In the following paragraphs it will be elaborated in the fact that this illegal act is neither justified not excusable and that its wrongfulness is not otherwise precluded. the illegal use of force in invading Bakassi is in any case attributable to Nigeria. 3. 175 Portugal v. the McNair Rules172 are not applicable in the case at hand as they are clearly thought to apply if a insurrection movement from and in state A acts against state A and citizens of state B are affected negatively by activities in this context. But the time which has been elapsed between the 1981 incident and the use of force by Nigeria in invading Bakassi in December 1993 makes it obvious that a countermeasure at such a late stage violates the rule of good faith. 1956. p. which is not only customary law now codified in Art. II. It is true and has been admitted by Cameroon that in the context of this dispute Cameroonian forces accidentally killed five Nigerian soldiers on 16 May 1981 which were believed to have entered Cameroonian territory despite the fact that the Cameroonians had left Cameroon without noticing so. 32 . Consequently.175 172 173 McNair. India. ICJ Reports 1960. pp. 30 of the 1998 Draft Articles on State Responsibility for the lack of an internationally unlawful act on the side of Cameroon. 6 et seq.not third-party-victims. what is not the case here as Nigerian individuals in Cameroon act against Cameroon and its citizens. 4. Article 29 of the 1998 Draft Articles on State Responsibility. cf. No countermeasure by Nigeria Furthermore the Nigerian aggression does neither constitute a legitimate retorsion or justified reprisal nor a countermeasure according to Art. 26 of the Vienna Convention on the Law of Treaties and the 1970 UNGA Friendly Relations Declaration but which also has been recognised in the Temple of Preah Vihear Case174 and the Right to Passage over Indian Territory Case. 245 or 452. Vol. International Law Opinions. No consent by Cameroon As Cameroon's long-time position in the dispute makes clear it did not at any time in the past nor will it in the future consent173 to the presence of Nigerian forces on its soil. 6 et seq. Therefore Cameroon did not consent to Nigeria's illegal act. 174 ICJ Reports 1962. pp.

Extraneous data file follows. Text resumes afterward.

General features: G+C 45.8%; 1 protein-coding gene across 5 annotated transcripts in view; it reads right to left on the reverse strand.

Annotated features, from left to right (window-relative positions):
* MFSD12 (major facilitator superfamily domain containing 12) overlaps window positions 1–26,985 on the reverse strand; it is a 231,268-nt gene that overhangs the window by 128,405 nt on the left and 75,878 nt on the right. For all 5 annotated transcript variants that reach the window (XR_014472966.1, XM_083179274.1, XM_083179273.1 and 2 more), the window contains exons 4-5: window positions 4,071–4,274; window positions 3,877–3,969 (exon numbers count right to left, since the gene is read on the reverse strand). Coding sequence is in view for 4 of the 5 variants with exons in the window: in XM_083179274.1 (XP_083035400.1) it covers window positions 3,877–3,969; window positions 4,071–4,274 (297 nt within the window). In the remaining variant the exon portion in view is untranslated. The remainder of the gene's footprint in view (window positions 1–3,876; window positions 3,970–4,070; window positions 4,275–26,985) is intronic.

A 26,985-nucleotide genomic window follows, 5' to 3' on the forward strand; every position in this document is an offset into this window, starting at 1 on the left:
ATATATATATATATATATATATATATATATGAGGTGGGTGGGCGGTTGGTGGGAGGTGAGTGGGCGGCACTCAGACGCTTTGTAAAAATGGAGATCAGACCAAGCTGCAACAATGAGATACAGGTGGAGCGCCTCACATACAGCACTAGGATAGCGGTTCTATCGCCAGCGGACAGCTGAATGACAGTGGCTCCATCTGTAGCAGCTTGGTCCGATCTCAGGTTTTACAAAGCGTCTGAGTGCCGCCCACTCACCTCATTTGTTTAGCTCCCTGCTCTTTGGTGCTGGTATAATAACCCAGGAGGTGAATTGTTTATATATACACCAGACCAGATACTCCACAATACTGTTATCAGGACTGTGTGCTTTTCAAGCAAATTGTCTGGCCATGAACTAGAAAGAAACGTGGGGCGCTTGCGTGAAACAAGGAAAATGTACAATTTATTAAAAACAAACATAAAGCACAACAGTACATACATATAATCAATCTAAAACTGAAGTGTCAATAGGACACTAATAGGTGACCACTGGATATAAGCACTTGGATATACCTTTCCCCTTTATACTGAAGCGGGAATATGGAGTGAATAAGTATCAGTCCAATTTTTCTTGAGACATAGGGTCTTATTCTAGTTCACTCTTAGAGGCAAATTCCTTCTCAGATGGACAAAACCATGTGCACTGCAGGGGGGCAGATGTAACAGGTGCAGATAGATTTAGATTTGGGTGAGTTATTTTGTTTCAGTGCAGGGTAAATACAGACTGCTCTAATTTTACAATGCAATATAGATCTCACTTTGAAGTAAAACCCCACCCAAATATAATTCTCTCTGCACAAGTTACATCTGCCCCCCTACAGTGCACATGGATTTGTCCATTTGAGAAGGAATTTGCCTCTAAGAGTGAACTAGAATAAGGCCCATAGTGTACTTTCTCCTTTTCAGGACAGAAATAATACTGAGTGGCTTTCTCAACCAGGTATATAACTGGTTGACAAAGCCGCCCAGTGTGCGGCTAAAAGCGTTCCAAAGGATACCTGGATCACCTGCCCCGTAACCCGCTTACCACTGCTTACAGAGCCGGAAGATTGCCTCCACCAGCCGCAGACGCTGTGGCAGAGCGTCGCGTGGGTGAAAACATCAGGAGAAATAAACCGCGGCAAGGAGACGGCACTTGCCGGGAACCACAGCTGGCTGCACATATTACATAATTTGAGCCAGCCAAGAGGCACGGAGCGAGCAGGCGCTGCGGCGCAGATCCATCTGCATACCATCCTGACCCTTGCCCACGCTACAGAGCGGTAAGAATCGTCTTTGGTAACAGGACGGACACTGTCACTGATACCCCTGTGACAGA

but the only reason therefore was the fact that it needed to be determined who was responsibly for the internationally wrongful act in these cases. reprisals or retorsions have not been taken immediately but only after a certain time as in the US response to the La Belle bombing and the bombings of the US embassies in Kenya and Tanzania and the subsequent attacks on Libya in the La Belle Case and Sudan and Afghanistan respectively. In the case of the 1981 killing of Nigerian troops by Cameroonian forces which accidentally had left Cameroonian territory without realising so Cameroon did not at any time deny its fault and immediately offered compensation. No self-defence Moreover does the attack against Cameroon not amount to self-defence for the clear lack of any prior Cameroonian aggression against Cameroon. 176 177 On the 1981 incident see 4. It might be argued that an alleged title to territorial sovereignty over Bakassi was the protected interest of Nigeria. it can also not be invoked by the respondent. Therefore the 1981 incident for which Cameroon apologised cannot be regarded as a legitimate reason for the 1993 invasion of Bakassi the latter consequently not constituting a countermeasure and therefore not being justified by Article 30 of the 1998 Draft Articles on State Responsibility. No distress Distress177 also cannot be invoked successfully by Nigeria to justify its use of force against and invasion of Cameroon. 33 .176 6.Although there have been cases in the past in which countermeasures. not exist. cf. 7. especially were they not endangered by the Republic of Cameroon herself. as has been proven above. but as such a title does. 5. Article 32 of the 1998 draft Articles on State Responsibility. No state of necessity Furthermore has there not been a state of necessity out of which Nigeria acted as there has there been a grave and imminent peril which had threatened any legitimate interest of the state. It might be argued that the respondent had to save the lives of its citizens in Cameroon but neither have the Nigerians nor any other aliens legally living in Cameroon in danger. nor was the respondent's activity not at all aimed at rescuing anybody but only at the de facto occupation of Bakassi in order to support Nigeria's claim that it is part of her territory.